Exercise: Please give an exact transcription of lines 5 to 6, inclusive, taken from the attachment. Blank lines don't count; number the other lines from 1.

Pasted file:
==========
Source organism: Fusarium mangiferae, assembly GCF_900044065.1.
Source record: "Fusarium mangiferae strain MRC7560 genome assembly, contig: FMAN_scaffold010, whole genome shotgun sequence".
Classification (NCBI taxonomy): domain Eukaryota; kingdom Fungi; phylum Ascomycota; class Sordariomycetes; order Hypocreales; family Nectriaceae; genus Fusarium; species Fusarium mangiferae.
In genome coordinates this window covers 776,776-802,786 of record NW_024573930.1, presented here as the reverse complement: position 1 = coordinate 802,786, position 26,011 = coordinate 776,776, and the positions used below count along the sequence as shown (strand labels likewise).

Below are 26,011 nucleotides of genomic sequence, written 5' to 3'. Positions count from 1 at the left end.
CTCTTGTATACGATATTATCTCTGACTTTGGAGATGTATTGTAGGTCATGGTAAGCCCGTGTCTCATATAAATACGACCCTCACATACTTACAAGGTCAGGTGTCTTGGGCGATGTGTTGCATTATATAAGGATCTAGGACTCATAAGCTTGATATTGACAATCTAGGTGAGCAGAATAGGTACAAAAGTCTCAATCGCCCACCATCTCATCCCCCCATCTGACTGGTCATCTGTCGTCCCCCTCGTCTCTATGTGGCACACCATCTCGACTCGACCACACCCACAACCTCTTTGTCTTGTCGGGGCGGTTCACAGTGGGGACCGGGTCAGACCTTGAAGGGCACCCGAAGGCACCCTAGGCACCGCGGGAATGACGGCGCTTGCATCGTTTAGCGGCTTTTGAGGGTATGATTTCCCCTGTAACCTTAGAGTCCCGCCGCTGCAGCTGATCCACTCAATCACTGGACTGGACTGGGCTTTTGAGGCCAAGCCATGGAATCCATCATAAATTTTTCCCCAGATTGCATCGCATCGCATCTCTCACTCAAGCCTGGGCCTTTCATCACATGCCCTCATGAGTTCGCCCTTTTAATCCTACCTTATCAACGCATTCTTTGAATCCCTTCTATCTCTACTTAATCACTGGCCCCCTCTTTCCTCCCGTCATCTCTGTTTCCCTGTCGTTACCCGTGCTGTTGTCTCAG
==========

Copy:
Below are 26,011 nucleotides of genomic sequence, written 5' to 3'. Positions count from 1 at the left end.
CTCTTGTATACGATATTATCTCTGACTTTGGAGATGTATTGTAGGTCATGGTAAGCCCGTGTCTCATATAAATACGACCCTCACATACTTACAAGGTCAGGTGTCTTGGGCGATGTGTTGCATTATATAAGGATCTAGGACTCATAAGCTTGATATTGACAATCTAGGTGAGCAGAATAGGTACAAAAGTCTCAATCGCCCACCATCTCATCCCCCCATCTGACTGGTCATCTGTCGTCCCCCTCGTCTCTATGTGGCACACCATCTCGACTCGACCACACCCACAACCTCTTTGTCTTGTCGGGGCGGTTCACAGTGGGGACCGGGTCAGACCTTGAAGGGCACCCGAAGGCACCCTAGGCACCGCGGGAATGACGGCGCTTGCATCGTTTAGCGGCTTTTGAGGGTATGATTTCCCCTGTAACCTTAGAGTCCCGCCGCTGCAGCTGATCCACTCAATCACTGGACTGGACTGGGCTTTTGAGGCCAAGCCATGGAATCCATCATAAATTTTTCCCCAGATTGCATCGCATCGCATCTCTCACTCAAGCCTGGGCCTTTCATCACATGCCCTCATGAGTTCGCCCTTTTAATCCTACCTTATCAACGCATTCTTTGAATCCCTTCTATCTCTACTTAATCACTGGCCCCCTCTTTCCTCCCGTCATCTCTGTTTCCCTGTCGTTACCCGTGCTGTTGTCTCAG